Arts Administrators of Color Network has set up the Arts Leaders of Color Emergency Fund which folks can donate directly to in support of BIPOC (Black, Indigenous, People of Color) artists AND administrators (consultants, facilitators, box office staff, seasonal/temporary employees, etc.) who have been financially impacted due to COVID-19. Creatives practicing and teaching their art as well as the administrators who are supporting that art will without a doubt need our financial support to weather this unexpected and uncertain storm.
All money raised will be distributed to BIPOC individual artists/teaching artists who have meet the requirements as stated in the application form. At this time, the emergency fund is only for arts leaders of color based in the United States.
Fighting for racial justice and equity by providing immediate resources, assistance, and amplification for BIPOC in the Broadway and Theatrical community at-large. In doing so, we help to create safe spaces throughout the theatre community for creativity and artistry to thrive.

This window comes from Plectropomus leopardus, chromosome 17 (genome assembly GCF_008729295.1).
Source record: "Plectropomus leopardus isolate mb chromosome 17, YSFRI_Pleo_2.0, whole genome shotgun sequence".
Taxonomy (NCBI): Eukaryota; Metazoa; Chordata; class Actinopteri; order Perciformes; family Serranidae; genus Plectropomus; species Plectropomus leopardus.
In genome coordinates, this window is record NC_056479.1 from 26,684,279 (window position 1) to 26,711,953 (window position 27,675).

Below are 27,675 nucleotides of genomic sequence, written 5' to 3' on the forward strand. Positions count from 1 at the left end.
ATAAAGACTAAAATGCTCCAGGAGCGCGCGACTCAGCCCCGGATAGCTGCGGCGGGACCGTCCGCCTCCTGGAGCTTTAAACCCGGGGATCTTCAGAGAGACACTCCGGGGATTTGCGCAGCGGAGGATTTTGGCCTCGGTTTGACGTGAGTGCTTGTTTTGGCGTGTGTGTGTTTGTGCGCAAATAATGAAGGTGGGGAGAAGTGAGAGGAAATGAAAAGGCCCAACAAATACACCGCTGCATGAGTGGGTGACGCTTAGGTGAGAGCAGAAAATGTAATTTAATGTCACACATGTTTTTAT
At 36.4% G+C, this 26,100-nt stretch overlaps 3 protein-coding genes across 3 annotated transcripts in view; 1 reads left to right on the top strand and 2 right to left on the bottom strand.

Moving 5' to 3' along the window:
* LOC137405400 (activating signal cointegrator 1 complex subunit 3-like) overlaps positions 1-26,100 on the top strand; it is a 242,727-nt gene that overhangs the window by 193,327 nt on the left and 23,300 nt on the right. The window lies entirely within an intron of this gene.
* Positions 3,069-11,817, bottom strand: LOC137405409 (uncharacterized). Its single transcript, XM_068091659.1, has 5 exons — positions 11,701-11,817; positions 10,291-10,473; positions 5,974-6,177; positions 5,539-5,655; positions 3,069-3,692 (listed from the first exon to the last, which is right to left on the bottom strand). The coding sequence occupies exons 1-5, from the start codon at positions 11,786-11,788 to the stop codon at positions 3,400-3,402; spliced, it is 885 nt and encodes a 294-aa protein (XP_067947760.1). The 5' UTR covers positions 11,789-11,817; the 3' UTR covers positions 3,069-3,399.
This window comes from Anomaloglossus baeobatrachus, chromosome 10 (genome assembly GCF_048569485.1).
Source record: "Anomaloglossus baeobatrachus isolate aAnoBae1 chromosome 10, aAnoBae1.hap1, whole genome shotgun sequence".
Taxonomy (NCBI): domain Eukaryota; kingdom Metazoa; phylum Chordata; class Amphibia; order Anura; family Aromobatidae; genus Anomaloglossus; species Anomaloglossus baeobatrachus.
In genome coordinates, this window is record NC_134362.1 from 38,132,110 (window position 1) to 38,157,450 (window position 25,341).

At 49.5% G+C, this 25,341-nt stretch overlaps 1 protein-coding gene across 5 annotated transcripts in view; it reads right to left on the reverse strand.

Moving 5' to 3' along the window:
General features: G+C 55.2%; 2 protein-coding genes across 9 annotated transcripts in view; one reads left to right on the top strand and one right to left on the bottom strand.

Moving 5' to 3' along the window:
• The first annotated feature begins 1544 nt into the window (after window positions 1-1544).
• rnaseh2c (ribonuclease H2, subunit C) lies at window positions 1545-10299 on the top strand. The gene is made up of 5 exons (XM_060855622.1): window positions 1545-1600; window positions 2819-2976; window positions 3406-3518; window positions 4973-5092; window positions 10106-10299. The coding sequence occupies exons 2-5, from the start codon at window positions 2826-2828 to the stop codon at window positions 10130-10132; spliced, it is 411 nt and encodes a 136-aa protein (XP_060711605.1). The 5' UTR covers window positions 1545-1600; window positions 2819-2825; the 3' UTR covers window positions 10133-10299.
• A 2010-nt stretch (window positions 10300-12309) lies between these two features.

The Bail Project, Inc. is a non-profit organization designed to combat mass incarceration by disrupting the money bail system ‒ one person at a time.
We believe that paying bail for someone in need is an act of resistance against a system that criminalizes race and poverty and an act of solidarity with local communities and movements for decarceration. Over the next five years, The Bail Project will open dozens of sites in high-need jurisdictions with the goal of paying bail for tens of thousands of low-income Americans, all while collecting stories and data that prove money bail is not necessary to ensure people return to court. We won’t stop until meaningful change is achieved and the presumption of innocence is no longer for sale.